What’s the secret to staying madly in love? Is it possible for someone to fall madly in a relationship after being together for 5, 10, 20 years?
Recent neuroscientific research has brought us closer to answering these questions and decoding the secrets of achieving deep, lasting romantic love.
A study was published online in Social Cognitive and Affective Neuroscience. It examined the brain regions that are linked to long-term romantic relationships.
Researchers compared brain scans from long-term couples to those of newly in love. Surprisingly both couples in the early stages of their romantic relationship and those in long-term intense romantic love showed similar brain activity. These brain regions may be the reason why some couples remain madly in love for years or even decades.
Drs. Bianca Acevedo of Stony Brook University and Arthur Aron of Stony Brook University conducted functional Magnetic Resonance Imaging (fMRI), which was used to scan the brains of happy couples (10 women and seven men) that reported intense romantic feelings for their spouse after an average of 21-year marriage.
What Characterizes Intense Romantic Love?
The symptoms of intense romantic love (common in a new relationship) include:
- Are you looking for union?
- Focused attention
- An increase in energy with your partner
- Motivation to do things that make your partner happy
- When apart, sexual attraction and thinking about the partner
- The study’s objective was to examine how brain activity changes in long-term passionate, intense love and in people who are newly in romantic relationships.
Participants were able to view facial images of their partners while participating in the fMRI. They also viewed control images that included a close friend and an acquaintance who was highly familiar. The brain activity of participants viewing facial images was then compared with the results of a previous experiment in which individuals reported that they were madly in love within the last year.
The neural activity of participants who reported long-term romantic relationships was also compared to results from questionnaires that measured passion, obsession, closeness and friendship.
Researchers were especially interested in the ventral-tegmental region (VTA), a brain region. It is an early-stage reward system rich in dopamine that has been shown to be beneficial in romantic relationships.
It’s possible to be madly in love!
According to the results of the study, intense passion can be sustained in long-term relationships. “We found many very clear similarities between those who were in love long-term and those who had just fallen madly in love,” says Aron. “In this latest study, the VTA showed a greater response to images of a long-term partner when compared with images of a close friend or any of the other facial images.”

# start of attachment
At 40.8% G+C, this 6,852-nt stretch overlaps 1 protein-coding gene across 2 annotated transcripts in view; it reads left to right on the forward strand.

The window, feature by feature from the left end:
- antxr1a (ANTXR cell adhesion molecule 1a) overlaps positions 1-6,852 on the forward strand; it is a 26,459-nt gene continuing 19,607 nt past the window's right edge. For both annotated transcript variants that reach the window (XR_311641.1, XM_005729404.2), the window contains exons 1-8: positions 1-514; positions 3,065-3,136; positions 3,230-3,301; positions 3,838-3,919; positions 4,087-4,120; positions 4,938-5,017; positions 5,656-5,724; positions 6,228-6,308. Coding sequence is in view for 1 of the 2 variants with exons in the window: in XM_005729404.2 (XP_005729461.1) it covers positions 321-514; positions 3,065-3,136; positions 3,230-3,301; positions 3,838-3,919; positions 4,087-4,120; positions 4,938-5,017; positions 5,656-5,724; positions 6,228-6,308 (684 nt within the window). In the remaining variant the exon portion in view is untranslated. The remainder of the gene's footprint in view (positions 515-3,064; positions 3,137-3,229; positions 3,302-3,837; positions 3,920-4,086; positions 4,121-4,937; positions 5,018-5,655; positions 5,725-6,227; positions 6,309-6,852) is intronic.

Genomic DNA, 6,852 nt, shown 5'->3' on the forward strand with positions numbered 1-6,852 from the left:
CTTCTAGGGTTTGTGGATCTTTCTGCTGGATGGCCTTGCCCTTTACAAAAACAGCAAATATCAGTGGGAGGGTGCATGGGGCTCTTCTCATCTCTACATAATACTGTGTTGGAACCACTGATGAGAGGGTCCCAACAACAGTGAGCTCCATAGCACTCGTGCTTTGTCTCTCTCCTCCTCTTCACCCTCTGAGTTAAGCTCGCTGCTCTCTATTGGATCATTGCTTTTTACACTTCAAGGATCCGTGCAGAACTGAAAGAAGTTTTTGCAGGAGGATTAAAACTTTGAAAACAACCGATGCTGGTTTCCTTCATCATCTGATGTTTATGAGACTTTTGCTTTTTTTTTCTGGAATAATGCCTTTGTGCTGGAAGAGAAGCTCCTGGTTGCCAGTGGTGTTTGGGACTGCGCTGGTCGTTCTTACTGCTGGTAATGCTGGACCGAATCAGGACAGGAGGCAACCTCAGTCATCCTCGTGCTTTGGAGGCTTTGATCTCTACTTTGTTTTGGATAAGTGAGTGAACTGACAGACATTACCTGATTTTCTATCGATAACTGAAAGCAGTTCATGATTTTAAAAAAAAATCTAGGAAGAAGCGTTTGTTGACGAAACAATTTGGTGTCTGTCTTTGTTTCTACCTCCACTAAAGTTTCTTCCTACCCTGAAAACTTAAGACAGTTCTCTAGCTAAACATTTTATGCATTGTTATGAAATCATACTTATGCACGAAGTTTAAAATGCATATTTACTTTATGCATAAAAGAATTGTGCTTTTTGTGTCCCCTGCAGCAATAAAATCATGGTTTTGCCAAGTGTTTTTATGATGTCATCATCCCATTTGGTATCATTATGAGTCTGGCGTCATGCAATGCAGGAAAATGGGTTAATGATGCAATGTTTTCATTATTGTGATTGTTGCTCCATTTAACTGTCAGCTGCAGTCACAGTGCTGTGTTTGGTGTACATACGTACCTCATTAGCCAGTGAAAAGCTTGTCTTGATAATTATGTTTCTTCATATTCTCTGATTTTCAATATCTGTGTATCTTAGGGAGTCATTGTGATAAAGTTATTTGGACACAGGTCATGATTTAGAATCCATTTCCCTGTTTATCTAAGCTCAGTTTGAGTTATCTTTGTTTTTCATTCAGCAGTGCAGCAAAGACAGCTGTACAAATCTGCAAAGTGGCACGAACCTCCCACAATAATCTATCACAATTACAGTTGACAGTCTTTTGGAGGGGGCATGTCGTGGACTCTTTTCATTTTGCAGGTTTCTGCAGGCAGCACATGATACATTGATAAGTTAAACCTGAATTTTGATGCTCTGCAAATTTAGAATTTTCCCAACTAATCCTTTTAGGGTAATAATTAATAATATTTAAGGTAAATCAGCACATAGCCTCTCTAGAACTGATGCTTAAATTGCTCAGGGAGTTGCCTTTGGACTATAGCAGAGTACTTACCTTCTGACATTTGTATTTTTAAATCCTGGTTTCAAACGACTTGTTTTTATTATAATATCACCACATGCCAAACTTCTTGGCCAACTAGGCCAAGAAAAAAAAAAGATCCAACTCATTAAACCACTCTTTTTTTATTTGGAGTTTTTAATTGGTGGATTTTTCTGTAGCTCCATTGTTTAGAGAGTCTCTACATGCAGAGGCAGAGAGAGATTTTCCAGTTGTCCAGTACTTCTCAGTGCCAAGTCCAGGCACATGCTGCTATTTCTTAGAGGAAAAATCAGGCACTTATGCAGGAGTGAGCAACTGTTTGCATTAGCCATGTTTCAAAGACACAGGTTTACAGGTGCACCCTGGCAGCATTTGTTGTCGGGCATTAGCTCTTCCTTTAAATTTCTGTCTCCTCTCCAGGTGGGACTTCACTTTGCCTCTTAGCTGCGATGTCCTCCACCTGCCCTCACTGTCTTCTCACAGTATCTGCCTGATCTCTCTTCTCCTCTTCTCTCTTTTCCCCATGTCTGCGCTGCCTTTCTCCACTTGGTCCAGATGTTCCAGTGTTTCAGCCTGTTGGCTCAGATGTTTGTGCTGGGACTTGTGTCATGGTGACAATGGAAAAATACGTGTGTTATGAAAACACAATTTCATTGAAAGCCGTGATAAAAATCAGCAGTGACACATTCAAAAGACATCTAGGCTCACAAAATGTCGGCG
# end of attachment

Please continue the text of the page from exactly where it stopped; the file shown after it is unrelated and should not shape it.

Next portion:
The VTA is especially active in romantic love. “Interestingly, the same VTA region showed greater activation for those in the long-term couple group who scored especially high on romantic love scales and a closeness scale based on questionnaires,” Acevedo explains.
Studies in the past have shown that reward-based activity, such at food, cash, or alcohol, can be found in dopamine rich areas such as VTA. Studies have also shown the importance of the VTA for motivation, reinforcement learning, decision making, and other functions. The VTA is crucial for maintaining long-term relationships. This research shows that intense romantic feelings, which are common in early stages of love, can be sustained through long-term relationships if they engage the brain’s motivation and rewards systems.
Other fascinating results were revealed, including some secrets to long-lasting love.
Many couples wonder if the sexual frequency and interests can be sustained in long-term relationships. The answer is YES. Long-term romantic love participants reported high sexual frequency. A particular brain region was associated with higher levels of sexual frequency. This area is known as the left posterior hippocampal. Also, participants in long-term relationships who scored high on passion scores showed higher activation in the posterior hippocampus.
Previous studies have revealed neural activity in the posterior part of the hippocampus in couples who are madly in love. The results demonstrate that feelings of intense, passion, and sexual attraction, which are common in early-stage love can be sustained into long-term romance. Understanding the role and function of the posterior hippocampal is key to understanding how and why it’s possible. This can be difficult because very little information is available about this brain region.
Studies have shown that activation of the posterior hippocampal cortex is linked to hunger and food cravings. This can be explained by higher neural activity in obese people. Studies have also shown that rodents with hippocampus lesions can experience difficulty distinguishing between hunger and fullness. The hippocampus is vital for memory, as we know. This area may be important in helping you remember the rewards and stimuli.
This brain region is linked to cravings and satiating needs. Understanding how couples maintain a sexual interest and passion in long-term relationships can be done by the posterior hippocampus.
Closeness and Union
Dopamine-rich brain areas are activated by romantic long-term relationships. This dopamine system controls reward and motivation and is evidence that romantic love is a desire to unite with another person.